Producers: Dr. Donald Tayloe & Michele Mizner
40 minutes
* New York City Premiere at The Third Annual New York Wildlife Conservation Film Festival
** Award Winner for Best Human & Nature Category

Heart of Borneo

The tropical rainforests of Borneo are one of the most biologically diverse ecosystems on Earth.

By creating a network of protected areas and leveraging the support of businesses, WWF’s aim is that the island’s natural treasures are sustainably used, well into the future.

Learn more:

Ebola virus found in Kalimantan’s orangutan (The Jakarta Post)

Ebola virus found in Kalimantan’s orangutan

Indra Harsaputra, The Jakarta Post, Surabaya | National | Fri, November 02 2012, 4:14 PM

Researchers from Airlangga University’s Avian Influenza-zoonosis Research Center in Surabaya, East Java, report that they have detected evidence of Ebola virus in several orangutans in Kalimantan.

Researcher Chairil Anwar Nidom told The Jakarta Post on Friday that 65 serum samples collected from 353 healthy orangutans between December 2005 and December 2006 tested positive for Ebola virus.

“The result should be an early warning for us,” he said.

“In 2006, we collected the samples and froze them because we didn’t have an appropriate laboratory to examine them. We examined them last year,” he added.

Chairil also said that six of 353 samples tested positive for Marburg virus, the similar virus to Ebola that causes Marburg Hemorrhagic Fever.

Further examination, Chairil said, showed that 60 of 65 Ebola-tested samples were similar to the virus found in Africa. “There were only five samples that had the similarity with Ebola virus found in Asia. The other 60 were similar to the Ebola virus found in Zaire, Sudan, Ivory Coast, and Bundibugyo district in Uganda,” he said.

According to Chairil, Ebola virus might still live in some of orangutans’ bodies.

“All I can say is that Ebola could be a threat to humans living in Indonesia,” he said.

The orangutan is only found in Kalimantan and Sumatra. The other great apes: gorilla, chimpanzee and bonobo live in Africa.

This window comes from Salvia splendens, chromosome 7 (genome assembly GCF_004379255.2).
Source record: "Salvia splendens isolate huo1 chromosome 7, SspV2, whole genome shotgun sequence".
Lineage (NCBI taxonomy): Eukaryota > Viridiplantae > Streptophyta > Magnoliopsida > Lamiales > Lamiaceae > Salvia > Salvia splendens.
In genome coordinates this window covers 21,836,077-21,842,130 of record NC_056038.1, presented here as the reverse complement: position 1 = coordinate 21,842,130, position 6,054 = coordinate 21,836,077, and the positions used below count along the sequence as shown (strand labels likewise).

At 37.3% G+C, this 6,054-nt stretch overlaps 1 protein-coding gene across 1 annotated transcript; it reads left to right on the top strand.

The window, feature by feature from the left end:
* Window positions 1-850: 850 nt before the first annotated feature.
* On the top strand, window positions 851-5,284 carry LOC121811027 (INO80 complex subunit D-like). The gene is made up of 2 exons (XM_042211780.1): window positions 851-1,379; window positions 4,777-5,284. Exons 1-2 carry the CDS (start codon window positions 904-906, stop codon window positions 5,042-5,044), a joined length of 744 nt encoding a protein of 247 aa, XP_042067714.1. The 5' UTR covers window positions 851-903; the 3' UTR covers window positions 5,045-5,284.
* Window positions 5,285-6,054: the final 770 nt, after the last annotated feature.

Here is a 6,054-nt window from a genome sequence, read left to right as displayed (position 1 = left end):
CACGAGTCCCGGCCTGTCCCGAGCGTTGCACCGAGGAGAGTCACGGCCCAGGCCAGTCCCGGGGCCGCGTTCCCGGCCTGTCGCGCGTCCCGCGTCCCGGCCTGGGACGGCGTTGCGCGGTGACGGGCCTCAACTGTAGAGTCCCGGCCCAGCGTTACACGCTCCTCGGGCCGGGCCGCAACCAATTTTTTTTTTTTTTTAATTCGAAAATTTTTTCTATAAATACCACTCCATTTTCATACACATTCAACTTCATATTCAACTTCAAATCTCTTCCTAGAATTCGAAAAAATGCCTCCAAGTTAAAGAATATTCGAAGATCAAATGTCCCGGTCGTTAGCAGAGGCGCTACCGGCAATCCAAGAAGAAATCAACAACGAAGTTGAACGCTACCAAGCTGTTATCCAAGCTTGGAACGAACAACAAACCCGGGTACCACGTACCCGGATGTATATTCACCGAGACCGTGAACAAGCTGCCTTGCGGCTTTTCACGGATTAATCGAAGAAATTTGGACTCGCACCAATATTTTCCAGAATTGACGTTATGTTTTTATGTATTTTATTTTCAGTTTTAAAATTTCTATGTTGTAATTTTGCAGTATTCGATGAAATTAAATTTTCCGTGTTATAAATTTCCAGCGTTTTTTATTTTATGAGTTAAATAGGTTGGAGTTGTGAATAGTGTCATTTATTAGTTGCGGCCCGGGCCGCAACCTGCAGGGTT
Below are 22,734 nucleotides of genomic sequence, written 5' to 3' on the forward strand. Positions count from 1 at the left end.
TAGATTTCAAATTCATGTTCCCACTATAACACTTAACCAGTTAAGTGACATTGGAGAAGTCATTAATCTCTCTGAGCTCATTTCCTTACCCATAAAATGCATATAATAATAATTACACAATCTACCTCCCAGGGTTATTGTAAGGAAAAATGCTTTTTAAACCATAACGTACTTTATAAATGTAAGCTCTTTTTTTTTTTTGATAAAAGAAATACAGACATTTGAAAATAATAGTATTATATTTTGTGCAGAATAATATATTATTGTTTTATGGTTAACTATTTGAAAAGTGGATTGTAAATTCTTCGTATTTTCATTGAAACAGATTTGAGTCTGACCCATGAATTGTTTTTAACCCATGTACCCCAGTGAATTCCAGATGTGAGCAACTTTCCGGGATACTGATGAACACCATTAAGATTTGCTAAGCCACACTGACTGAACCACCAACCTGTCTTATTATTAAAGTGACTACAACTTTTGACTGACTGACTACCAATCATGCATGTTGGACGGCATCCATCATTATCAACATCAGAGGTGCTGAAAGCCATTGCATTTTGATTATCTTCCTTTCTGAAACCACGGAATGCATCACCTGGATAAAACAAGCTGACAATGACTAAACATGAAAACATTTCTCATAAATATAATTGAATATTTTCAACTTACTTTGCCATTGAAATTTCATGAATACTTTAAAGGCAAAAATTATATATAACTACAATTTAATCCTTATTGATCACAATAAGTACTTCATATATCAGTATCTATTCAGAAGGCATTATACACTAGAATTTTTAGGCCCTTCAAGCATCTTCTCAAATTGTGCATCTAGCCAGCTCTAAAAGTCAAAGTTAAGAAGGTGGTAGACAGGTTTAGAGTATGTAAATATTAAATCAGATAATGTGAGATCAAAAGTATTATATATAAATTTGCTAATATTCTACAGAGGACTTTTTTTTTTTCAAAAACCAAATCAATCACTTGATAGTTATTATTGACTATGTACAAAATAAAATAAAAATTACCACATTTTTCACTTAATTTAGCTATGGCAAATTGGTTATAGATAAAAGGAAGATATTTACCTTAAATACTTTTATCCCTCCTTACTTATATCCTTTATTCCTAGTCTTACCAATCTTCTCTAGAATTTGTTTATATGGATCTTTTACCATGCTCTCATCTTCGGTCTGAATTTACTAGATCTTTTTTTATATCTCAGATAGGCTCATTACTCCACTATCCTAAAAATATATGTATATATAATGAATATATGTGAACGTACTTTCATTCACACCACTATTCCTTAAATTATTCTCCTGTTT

Chairil and his team said they would continue the research. “We are currently collecting samples from wild boars, which we suspect transmit the virus to orangutans,” he said.

Ebola virus was first detected in Congo in 1976. Sixteen people were killed in the last Ebola outbreak in Uganda this year.

Fighting for primate forests in the Bay Area

I attended a meeting tonight hosted by Bay Area Tropical Forest Network and Rainforest Action Network.  Leila Salazar-Lopez of Amazon Watch gave a talk about Belo Monte, a dam that will block the Xingu River in Brazil and threatens to displace thousands of residents including indigenous communities.  It will also cause irreparable damage to the Amazon’s fauna and flora inhabitants, its rich and complex ecosystem, and will massively impact global climate change.

Xingu River

A boy plays with a capybara on the banks of the Xingu River near Altamira, Brazil near where the controversal hydroelectric Belo Monte dam, will be built. Photograph: Andre Penner/AP

The Borneo Project, students from Stanford University and many others attended.  There was plenty to talk about not only within Brazil but other regions like Peru and Indonesia where the MSc in Primate Conservation at Oxford Brookes University including Neotropical Primate ConservationLittle Fireface ProjectSelamatkan Yaki and International Animal Rescue (just to name a few) is dominating right now.


It is great to be getting more involved in conservation here in the San Francisco Bay Area!  I would like to recognize my countless colleagues fighting hard on the ground. Keep up the great work! I look forward to facilitating partnerships.

Please take a look at these videos about Belo Monte, a significant dam project that is in dire need of attention at this crucial time.

We have a winner for the newspaper article on environmental issues in Indonesia!

This is a post from my wonderful and brilliant friend Harry Hilser’s blog (  My fellow MSc in Primate Conservation alumnus is working to protect wildlife, specifically the Sulawesi crested black macaque and forest habitat in Indonesia.  I felt this was a particularly inspiring entry. Keep up the incredible work Harry! I am very proud of you.

We have a winner for the newspaper article on environmental issues in Indonesia!!!.